cronechronicler

Sometimes everything has to be enscribed across the heavens so you can find the one line already written inside you. Sometimes it takes a great sky to find that small, bright, and indescribable wedge of freedom in your own heart. David Whyte

Saying Goodbye

Belle died at noon on Saturday
She left in peace with family around
Her ninety-seven years a testament
To life well lived and loved.
A friend to us who knew her well
She left a vacancy not soon filled

This morning the swimming pool is blue
Sun and fair skies foretell a lovely day.
Belle loved the pool in Summer
And sunning on the patio in Autumn
When falling leaves transformed the color scheme
Before Winter sent Belle back inside.

We played our Scrabble-like word game Royalty
By the pool or in the Party Room upstairs
Belle was the queen who beat us all
At forming words some of her own creation
She seemed to pull letters out of nowhere
To fashion words sometimes bizarre.

Belle is gone and yet I see her everywhere
Dressed in her Thriftique classy clothes
Speaking out to bring justice to the world
Celebrating Seder with generations of her family
Including us as her adopted relatives
Teaching us the ropes to vote absentee

Belle has been freed from suffering.
It was a grief to see her bowed so low
My heart rises remembering the wonder
Of the very special person that Belle was
Now living on in vibrant memories.
I did not know loss could produce such gain.

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Mom’s Pearls of Wisdom

Doing my Christmas shopping last year I was stumped at what to get for my son Bob and his family. They were going to California to be with my daughter-in-law Linda’s family and were planning excursions to Big Sur and skiing near Lake Tahoe. I didn’t want to add any large sized gifts to their luggage but wanted my gift to be special since my oldest grandson Bobby would be a Freshman in college next year. This was the last Christmas “as it always was” for them. Then a lightbulb went off in my head.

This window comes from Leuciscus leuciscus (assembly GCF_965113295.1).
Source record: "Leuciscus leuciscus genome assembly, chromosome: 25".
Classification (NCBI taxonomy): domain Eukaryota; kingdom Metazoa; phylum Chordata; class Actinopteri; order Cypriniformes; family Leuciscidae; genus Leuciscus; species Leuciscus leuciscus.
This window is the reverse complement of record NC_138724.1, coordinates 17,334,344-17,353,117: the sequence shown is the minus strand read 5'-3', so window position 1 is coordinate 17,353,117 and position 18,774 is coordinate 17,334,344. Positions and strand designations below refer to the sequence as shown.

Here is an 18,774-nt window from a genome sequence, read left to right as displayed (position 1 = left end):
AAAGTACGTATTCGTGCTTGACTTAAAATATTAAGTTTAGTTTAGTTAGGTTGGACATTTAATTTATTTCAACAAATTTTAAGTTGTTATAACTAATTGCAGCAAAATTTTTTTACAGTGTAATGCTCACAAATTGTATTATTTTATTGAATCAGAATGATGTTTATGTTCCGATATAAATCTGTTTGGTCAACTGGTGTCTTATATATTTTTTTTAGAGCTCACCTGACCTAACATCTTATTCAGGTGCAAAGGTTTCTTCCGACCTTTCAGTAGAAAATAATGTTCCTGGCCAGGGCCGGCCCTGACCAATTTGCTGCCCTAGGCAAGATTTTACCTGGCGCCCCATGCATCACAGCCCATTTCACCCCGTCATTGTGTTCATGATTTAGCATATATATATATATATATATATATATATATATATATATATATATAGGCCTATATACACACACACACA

Buying a fresh Christmas tree and decorating it together was a huge tradition in their family. Over the years I had given Bob and Linda crystal angels, stars and snow flakes to hang on the tree. For Bobby and his brother JamesĀ it was Fisher Price toys and Thomas the Tank engine train sets before their interest turned to Pac-Man and beyond and I had to ask their parents for suggestions. This special year I thought the perfect gift would be ornamentsĀ for everyone in the family. Part of the fun for me is shopping around for just the right gift for each person. Then I imagined how they would love the surprise as they unwrapped their new ornaments and decorated the tree. And afterwards cherish the memory.

This wasn’t to be. Getting off to California was quite a production and eclipsed the gift of Christmas ornaments. When my son and his family got back I heard how each person had experienced something uniquely suited to them and what a grand adventure the trip turned out to be. I was thrilled to hear their stories. Maybe next year when it is time to get out all the ornaments for another tree “my” ornaments will come to light.

I learned that you can’t make a memory for somebody else. Loved ones and children will weave their own experience from shared tales into a memory and then it becomes precious to them.

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